As part of the testing of a new aircraft, the manufacturer must demonstrate that all passengers can be evacuated within 90 seconds in an emergency. If it doesn’t comply, the aviation authorities won’t approve its safety certification. But where does the 90 second time limit come from?
In the early 1960s, research was conducted into the cause and development of fires after an aircraft crash. In April 1964, the FAA crash-tested a Douglas DC7 transport plane, and in September the same year, followed up with the crash test of a Lockheed L1649. The tests aimed to simulate real crashes that had happened with resulting fatalities.
High-speed cameras were set up inside the aircraft and around the crash site to record the effects of the impacts on the planes and the dummy pilots and passengers. The wrecked fuselage of the Lockheed was later used in evacuation tests to examine post-crash survivability.
At the same time, the FAA initiated research into the prevention of two types of post-crash fires. The first was the “fireball,” where escaped fuel creates a mist that ignites and overcomes the plane when it comes to rest. The other was a “flash over” in which the inside of the plane reaches a high enough temperature to ignite instantly. For lives to be saved after a crash, a fireball must be prevented, and the cabin must remain habitable long enough to evacuate passengers.
During the research, it was found that a structurally sound cabin engulfed in flames remained habitable for around two minutes. Beyond that, the heat inside becomes so intense that a flashover condition develops. The flashover point was deemed to be the time available for evacuation.
As a result of the findings, the FAA initially proposed an evacuation time of two minutes. Further analysis of the tests and additional research led the FAA to reduce the time to 90 seconds.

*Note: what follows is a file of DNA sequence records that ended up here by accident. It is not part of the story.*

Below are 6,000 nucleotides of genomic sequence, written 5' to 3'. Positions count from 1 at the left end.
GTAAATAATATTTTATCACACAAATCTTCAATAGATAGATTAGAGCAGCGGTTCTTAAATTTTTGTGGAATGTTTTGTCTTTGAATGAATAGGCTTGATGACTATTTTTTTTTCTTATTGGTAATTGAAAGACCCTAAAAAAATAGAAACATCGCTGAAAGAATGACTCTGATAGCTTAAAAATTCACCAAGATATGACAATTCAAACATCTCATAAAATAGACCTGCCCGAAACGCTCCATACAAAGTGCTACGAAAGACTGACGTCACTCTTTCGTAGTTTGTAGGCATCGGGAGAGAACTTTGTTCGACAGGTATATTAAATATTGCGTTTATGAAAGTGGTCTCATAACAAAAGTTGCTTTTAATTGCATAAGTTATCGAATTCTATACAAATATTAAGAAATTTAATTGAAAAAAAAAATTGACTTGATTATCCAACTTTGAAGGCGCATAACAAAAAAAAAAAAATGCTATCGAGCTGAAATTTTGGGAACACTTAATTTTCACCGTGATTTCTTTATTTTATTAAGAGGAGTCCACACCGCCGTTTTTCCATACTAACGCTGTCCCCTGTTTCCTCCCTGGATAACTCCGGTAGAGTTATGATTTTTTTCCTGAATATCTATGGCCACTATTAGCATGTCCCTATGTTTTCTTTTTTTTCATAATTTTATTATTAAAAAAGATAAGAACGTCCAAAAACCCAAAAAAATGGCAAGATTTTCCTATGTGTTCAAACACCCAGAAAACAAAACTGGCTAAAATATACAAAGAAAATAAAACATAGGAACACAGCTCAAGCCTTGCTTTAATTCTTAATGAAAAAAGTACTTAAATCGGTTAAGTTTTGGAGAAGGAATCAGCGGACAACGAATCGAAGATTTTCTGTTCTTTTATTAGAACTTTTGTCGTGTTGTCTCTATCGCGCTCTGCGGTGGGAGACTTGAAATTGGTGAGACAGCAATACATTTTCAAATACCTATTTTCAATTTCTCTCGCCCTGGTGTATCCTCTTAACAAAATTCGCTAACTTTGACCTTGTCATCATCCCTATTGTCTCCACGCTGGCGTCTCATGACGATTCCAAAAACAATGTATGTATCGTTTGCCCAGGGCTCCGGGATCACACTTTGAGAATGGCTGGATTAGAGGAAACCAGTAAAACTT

Improved safety measures
The crash tests initiated by the FAA resulted in many improvements to the safety of aircraft. The design of fuel tanks was improved to tolerate higher impacts and reduce fire risks. Other requirements included evacuation slides deployable in 10 seconds, improved interior lighting, better distribution of exits, extra emergency exits, self-extinguishing interior materials, and the protection of electric cables and fuel lines.
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How realistic are evacuation tests?
Aircraft manufacturers must conduct a full-scale emergency evacuation demonstration and make them as realistic as possible. The test is carried out with the plane’s maximum occupancy with a full crew and a representative mix of passengers. Dolls are used to simulate children.
Only half the exits are used, and baggage, pillows, etc., are strewn in the aisles to simulate debris. While the ‘passengers’ know why they are there, they are not told the evacuation plan, which doors and slides will be used, or when the demonstration will start.
In 2006, an Airbus A380 completed its passenger evacuation trial paving the way for its certification. In the demonstration, 873 people successfully left the aircraft and reached the ground inside the 90 second time limit. It was the most stringent evacuation ever conducted and the first on a two-deck passenger aircraft. The test was also carried out in the darkness.
The tests are conducted to demonstrate that the aircraft can be evacuated in the minimum time prescribed by the authorities. However, the participants in the trials know that their lives aren’t in danger. What they can’t factor in is the behavior of people in a real-life panic situation. In a life-threatening emergency, not everyone will act appropriately.